The changes will be a conscious effort at first, so determination and dedication will be two of the key motivators that will help you maintain your new and improved posture. It’s not down to you alone, however, and there are other factors that can influence your body position.
They say only a bad sportsman blames their tools, but even in professional-level competitive gaming, your equipment and set up could give you the edge over your opponents.
When it comes to equipment, there are two key ways in which it can help you with your posture. This comes down to the type of equipment you’re using and how it’s positioned.
The onus is on you to actively be thinking about and working to improve your posture, but having an ergonomic gaming setup can really help you with this.
A great tip is to organize your equipment strategically so that everything is placed in the optimal position for improved posture, as this will inform how you position yourself in relation to the equipment and therefore how you hold yourself while you’re gaming.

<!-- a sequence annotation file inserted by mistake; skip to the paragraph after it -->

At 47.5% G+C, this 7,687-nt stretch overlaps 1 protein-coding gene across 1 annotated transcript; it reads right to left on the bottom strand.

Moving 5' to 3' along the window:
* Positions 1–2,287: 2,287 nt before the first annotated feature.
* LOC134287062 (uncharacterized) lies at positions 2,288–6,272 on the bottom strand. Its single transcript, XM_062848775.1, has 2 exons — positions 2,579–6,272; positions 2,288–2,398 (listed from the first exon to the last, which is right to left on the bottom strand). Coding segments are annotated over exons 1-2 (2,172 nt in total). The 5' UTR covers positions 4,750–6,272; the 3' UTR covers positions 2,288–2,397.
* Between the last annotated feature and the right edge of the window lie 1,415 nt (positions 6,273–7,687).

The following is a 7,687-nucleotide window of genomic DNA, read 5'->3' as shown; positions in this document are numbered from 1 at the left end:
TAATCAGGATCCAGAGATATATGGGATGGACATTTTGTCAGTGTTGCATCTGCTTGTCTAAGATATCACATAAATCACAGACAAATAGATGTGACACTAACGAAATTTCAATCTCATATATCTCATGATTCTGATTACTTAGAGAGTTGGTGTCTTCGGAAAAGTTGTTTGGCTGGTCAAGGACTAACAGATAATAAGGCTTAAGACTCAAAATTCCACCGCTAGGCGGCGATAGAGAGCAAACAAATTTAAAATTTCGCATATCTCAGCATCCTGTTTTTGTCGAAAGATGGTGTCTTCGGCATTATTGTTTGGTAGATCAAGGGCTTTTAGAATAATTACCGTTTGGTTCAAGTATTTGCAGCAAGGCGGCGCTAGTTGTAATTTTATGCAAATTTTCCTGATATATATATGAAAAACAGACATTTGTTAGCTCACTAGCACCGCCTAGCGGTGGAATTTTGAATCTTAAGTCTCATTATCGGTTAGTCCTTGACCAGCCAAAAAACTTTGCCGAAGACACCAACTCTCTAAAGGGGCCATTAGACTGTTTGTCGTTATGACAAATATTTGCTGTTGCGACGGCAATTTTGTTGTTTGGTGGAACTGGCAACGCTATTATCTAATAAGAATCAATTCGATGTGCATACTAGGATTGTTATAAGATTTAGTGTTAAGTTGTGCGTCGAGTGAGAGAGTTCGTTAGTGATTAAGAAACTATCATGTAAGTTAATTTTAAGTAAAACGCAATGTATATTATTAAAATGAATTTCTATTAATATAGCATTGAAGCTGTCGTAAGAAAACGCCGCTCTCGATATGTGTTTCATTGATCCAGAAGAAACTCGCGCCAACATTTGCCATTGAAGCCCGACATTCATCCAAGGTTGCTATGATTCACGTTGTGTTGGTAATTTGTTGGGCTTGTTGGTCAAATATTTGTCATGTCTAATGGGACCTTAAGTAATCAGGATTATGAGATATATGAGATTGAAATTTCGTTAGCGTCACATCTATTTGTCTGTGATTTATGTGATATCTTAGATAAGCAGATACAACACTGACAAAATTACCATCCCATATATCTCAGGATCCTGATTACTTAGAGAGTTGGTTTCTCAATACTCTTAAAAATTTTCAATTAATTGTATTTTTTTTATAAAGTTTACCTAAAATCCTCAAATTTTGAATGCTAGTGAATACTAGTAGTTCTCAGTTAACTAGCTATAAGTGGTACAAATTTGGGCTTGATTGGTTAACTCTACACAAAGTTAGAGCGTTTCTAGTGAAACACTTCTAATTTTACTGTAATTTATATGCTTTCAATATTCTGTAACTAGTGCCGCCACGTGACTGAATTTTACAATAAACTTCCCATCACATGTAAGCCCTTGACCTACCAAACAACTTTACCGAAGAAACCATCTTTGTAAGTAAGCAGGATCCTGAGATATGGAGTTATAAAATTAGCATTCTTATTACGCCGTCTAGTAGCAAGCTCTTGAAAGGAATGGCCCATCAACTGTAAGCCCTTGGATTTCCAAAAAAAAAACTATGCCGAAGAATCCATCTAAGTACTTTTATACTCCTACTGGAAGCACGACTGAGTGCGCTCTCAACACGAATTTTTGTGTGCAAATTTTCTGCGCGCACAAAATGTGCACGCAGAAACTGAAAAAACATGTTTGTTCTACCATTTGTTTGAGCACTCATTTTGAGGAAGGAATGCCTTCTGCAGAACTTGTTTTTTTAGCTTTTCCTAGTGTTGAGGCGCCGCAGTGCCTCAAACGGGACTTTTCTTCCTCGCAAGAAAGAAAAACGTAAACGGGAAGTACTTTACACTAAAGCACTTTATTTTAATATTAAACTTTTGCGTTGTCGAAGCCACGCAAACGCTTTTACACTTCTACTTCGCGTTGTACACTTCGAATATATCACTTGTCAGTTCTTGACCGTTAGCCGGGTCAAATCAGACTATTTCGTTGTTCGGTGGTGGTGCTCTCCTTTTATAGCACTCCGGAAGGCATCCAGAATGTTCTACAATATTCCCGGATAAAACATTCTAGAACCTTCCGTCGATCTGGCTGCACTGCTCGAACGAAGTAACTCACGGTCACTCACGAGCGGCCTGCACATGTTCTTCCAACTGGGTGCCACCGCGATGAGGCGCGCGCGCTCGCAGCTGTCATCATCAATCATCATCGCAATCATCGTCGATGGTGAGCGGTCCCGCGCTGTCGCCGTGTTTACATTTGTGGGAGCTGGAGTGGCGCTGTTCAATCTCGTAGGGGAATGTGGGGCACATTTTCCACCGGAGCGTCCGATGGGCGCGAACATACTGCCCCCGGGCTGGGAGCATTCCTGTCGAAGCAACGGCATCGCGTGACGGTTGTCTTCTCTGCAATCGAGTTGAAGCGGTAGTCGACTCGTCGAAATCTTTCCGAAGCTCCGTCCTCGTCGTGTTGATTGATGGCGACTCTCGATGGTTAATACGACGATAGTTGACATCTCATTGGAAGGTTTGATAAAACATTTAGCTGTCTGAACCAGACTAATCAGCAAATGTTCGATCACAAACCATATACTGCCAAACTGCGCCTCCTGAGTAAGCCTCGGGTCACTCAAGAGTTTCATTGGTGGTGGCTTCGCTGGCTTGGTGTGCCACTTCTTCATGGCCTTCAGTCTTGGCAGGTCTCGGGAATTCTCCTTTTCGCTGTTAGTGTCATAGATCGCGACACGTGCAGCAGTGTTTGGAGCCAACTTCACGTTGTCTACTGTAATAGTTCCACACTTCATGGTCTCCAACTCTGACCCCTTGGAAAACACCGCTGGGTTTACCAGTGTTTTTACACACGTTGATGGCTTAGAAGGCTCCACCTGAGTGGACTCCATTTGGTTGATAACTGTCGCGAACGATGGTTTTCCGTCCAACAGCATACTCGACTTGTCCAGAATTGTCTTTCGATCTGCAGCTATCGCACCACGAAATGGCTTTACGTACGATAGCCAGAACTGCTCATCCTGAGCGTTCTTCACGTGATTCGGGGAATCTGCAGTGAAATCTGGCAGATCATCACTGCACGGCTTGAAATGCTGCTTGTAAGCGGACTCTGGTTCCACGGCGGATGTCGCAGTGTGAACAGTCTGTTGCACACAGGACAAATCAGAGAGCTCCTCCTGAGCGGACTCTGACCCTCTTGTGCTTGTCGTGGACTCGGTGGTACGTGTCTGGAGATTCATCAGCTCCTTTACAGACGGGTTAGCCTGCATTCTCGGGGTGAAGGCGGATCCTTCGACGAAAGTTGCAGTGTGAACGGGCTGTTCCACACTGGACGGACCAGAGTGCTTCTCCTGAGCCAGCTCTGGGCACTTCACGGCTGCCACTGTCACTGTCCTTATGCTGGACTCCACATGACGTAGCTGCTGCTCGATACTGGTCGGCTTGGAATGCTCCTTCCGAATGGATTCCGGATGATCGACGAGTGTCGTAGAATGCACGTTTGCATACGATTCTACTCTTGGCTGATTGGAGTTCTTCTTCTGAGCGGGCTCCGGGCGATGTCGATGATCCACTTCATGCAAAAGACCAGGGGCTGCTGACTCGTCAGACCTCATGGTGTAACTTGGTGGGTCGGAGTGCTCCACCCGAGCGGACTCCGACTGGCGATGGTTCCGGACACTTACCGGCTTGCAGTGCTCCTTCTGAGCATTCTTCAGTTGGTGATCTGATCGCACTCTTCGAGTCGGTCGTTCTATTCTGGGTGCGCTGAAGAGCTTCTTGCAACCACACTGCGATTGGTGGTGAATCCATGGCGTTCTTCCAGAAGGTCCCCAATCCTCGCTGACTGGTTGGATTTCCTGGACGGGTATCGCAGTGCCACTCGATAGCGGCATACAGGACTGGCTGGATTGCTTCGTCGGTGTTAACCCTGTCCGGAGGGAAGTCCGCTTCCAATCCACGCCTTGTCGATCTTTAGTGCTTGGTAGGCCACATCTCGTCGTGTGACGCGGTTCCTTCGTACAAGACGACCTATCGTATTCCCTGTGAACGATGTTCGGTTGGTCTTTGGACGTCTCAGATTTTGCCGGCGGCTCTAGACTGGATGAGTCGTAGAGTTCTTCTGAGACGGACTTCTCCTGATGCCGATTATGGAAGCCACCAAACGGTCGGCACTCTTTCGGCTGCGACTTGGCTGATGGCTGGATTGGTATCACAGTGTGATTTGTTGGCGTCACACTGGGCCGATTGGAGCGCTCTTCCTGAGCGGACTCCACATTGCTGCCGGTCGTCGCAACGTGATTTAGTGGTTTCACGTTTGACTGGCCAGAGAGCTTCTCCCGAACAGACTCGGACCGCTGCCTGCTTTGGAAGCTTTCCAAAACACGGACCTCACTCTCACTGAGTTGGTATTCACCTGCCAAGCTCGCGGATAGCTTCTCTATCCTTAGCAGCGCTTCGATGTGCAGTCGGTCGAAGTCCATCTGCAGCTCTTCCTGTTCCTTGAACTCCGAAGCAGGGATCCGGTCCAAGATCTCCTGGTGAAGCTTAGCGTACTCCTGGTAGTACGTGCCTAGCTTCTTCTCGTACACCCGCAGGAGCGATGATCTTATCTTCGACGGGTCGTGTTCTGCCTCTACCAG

There’s multiple elements to a complete gaming setup, so we’ll go through some of the most important ones and suggest the best options and positioning.
To save needing to pull your chair in close and squint at the screen, choosing a monitor that delivers high-quality graphics allows you to beat the opposition in high definition, helping you improve your score as well as your posture.
A good monitor also has its other uses, like allowing you to watch your favorite Twitch stream without seeing an overly pixelated image.
Due to the huge rise in the interest we’ve seen people take in eSports in recent years, this is one example of a platform which swiftly rose through the ranks to become the fourth largest site in the U.S. for internet traffic.
According to Variety, YouTube were hoping to purchase Twitch to do to the tune of $1 billion, but it was acquired by Amazon in 2014 for a little under this figure (a cool $970 million, to be exact), proving just how many big companies saw the potential in the future of gaming and eSports entertainment.